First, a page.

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How To Promote Good Posture For Your Kids

Updated: Feb 25, 2020

Posture goes beyond the way you sit or stand. It is the overall alignment and position of the body, and it is dependent on a variety of both internal and external factors. When posture is correct it assists your physical and mental abilities, but when posture is poor it can cause pain, poor concentration, and even problems with breathing and digestion.

There are a wide variety of things you can do to help improve your children’s posture. Below we have provided some tips to ensure that your child grows up with a good, strong posture to carry with them throughout their lives.

Be Mindful Of Your Posture

Pay attention to how you carry out activities. Do you or your child shuffle your feet or take heavy steps while you walk? If you can hear the thud of each step, imagine how much less effort it would take to walk if you were lighter on your feet. Apply that to your regular step.

Mirrors provide great feedback. If you notice that you or your child stands with an arched back or a slouch do not try to over-correct, imagine that your head is going up to the sky instead. By thinking up, you allow the head to balance more efficiently on the spine, and the body will follow in that direction as well. Be aware of how much exertion is really necessary to carry out activities, and remember that young children will imitate your actions.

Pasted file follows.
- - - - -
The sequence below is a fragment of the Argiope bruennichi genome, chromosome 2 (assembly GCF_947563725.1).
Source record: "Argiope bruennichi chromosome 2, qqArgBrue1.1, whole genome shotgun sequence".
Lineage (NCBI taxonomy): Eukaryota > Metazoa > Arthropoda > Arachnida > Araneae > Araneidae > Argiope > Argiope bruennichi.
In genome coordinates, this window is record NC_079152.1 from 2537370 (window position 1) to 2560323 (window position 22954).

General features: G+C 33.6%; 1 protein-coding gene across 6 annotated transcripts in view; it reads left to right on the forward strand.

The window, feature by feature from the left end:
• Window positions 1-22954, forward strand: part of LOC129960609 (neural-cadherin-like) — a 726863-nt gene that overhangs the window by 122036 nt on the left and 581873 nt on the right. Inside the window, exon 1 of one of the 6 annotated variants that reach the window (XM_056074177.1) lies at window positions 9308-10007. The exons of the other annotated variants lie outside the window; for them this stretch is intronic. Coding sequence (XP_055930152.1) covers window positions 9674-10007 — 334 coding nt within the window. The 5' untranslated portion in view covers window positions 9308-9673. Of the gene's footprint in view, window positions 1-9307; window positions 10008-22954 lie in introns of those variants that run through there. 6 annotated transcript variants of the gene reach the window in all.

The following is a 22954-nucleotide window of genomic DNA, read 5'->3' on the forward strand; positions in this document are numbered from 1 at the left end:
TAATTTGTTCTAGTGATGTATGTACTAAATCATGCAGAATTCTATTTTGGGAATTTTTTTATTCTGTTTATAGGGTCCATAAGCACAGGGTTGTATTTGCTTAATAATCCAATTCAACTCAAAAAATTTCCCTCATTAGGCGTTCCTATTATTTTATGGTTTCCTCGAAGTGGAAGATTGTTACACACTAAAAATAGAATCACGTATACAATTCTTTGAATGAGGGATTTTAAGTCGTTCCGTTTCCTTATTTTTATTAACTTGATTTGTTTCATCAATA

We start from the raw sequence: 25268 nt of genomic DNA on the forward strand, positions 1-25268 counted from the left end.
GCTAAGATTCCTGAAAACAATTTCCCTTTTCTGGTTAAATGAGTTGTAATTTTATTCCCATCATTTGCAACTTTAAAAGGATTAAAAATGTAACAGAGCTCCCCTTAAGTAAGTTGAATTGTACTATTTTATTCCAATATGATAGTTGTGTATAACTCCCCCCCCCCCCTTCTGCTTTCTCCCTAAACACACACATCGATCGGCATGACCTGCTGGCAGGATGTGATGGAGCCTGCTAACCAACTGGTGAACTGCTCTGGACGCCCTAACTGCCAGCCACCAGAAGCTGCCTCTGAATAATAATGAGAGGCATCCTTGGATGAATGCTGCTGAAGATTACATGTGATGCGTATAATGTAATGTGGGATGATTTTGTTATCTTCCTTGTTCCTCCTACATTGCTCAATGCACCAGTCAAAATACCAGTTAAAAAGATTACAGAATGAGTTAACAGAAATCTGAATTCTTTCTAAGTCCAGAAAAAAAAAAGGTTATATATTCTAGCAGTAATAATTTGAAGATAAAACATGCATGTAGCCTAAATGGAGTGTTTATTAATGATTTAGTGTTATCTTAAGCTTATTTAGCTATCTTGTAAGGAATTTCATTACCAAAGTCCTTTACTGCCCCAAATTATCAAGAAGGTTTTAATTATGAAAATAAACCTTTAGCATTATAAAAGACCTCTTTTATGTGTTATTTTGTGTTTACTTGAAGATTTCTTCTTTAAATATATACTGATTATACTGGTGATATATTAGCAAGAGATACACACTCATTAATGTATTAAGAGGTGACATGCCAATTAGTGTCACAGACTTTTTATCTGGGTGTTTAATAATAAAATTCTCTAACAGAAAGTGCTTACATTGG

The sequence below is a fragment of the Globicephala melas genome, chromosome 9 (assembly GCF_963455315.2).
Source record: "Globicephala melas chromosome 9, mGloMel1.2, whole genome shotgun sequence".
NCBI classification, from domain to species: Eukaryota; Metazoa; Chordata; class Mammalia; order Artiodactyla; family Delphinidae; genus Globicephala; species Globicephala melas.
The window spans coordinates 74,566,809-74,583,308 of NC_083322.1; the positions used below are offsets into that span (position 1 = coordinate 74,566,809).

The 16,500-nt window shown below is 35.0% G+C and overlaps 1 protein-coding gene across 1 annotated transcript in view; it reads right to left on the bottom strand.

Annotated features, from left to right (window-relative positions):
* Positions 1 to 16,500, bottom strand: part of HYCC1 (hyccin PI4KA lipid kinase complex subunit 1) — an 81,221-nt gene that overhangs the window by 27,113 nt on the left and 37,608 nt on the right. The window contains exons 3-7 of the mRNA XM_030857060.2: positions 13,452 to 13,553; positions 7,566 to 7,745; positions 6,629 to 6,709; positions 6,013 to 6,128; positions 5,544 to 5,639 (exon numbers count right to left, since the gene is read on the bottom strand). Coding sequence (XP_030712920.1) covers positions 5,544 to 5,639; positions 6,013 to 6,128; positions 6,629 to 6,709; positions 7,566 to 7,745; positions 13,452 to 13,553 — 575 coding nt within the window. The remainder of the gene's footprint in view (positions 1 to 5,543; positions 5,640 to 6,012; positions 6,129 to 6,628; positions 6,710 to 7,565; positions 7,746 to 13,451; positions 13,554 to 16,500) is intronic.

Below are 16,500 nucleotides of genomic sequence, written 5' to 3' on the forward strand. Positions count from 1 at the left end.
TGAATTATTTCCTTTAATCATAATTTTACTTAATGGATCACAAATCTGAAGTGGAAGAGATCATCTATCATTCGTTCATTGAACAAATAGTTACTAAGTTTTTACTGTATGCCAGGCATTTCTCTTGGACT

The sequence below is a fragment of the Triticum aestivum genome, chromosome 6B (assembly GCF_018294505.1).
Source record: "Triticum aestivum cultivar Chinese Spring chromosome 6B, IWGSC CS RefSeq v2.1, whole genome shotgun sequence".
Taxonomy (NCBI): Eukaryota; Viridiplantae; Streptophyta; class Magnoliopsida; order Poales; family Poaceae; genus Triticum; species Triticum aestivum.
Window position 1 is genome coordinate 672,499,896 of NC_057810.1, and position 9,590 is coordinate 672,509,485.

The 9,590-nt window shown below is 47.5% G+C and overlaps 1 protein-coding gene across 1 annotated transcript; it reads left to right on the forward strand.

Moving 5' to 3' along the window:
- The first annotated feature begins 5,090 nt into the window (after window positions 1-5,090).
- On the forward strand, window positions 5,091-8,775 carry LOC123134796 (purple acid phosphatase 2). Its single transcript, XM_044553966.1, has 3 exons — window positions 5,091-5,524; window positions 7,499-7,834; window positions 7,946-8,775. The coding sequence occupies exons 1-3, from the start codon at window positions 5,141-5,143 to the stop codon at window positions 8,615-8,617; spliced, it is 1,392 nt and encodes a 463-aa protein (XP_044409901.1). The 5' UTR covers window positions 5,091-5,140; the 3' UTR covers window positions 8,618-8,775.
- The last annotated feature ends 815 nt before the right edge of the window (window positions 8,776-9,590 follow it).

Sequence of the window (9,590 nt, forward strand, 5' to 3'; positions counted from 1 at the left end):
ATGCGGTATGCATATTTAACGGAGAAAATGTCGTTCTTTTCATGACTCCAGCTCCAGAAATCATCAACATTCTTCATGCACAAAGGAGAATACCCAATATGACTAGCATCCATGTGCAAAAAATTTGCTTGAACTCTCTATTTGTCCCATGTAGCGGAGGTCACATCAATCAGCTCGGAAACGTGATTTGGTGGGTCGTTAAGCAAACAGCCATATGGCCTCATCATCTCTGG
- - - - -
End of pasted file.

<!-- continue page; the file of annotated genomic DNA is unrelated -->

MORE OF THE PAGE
Have Your Children Sit On Stools Or Surfaces Without Back Support

Active or dynamic seating options require awareness of posture for children, resulting in improved balance, stability, and core strength. Options like ball chairs are not only fun for kids to use, but they also help increase trunk stability for better overall posture, as they require awareness to stay upright. This is an important practice in strengthening the back and torso. Using seating options without back support for your child will help strengthen and support muscles that would otherwise be neglected.

Have your child sit on a stool for five minutes at a time, and build on that once this activity becomes easier. Make sure that while sitting your child has a lengthened back. Remember to teach them to think about their head being light and lifting it up towards the sky.

Bring Food and Devices Towards You, Don’t Slouch Down To Them

Think about what your child does as they eat their meals. Are they bringing their heads down towards their food, or bringing the food up to their mouths? If your child eats by bringing their head down to their food, consider the impact it has on their developing spines.

Have them sit at the table with space during meal times. You might want to use a discrete alarm or a visual cue every few minutes to help your child remember to check in on their eating posture.

The same principle can be applied to technology use. Every time the head tilts forward to look at a screen, the spine also experiences added pressure. This is a tremendous load for the spine to endure if children are looking at screens for hours throughout the day. Have them look at their screen at eye-level by propping up the screen to an appropriate height to help avoid any other posture issues.

If you or any of your family members are in need of chiropractic care, contact us today to schedule your appointment.

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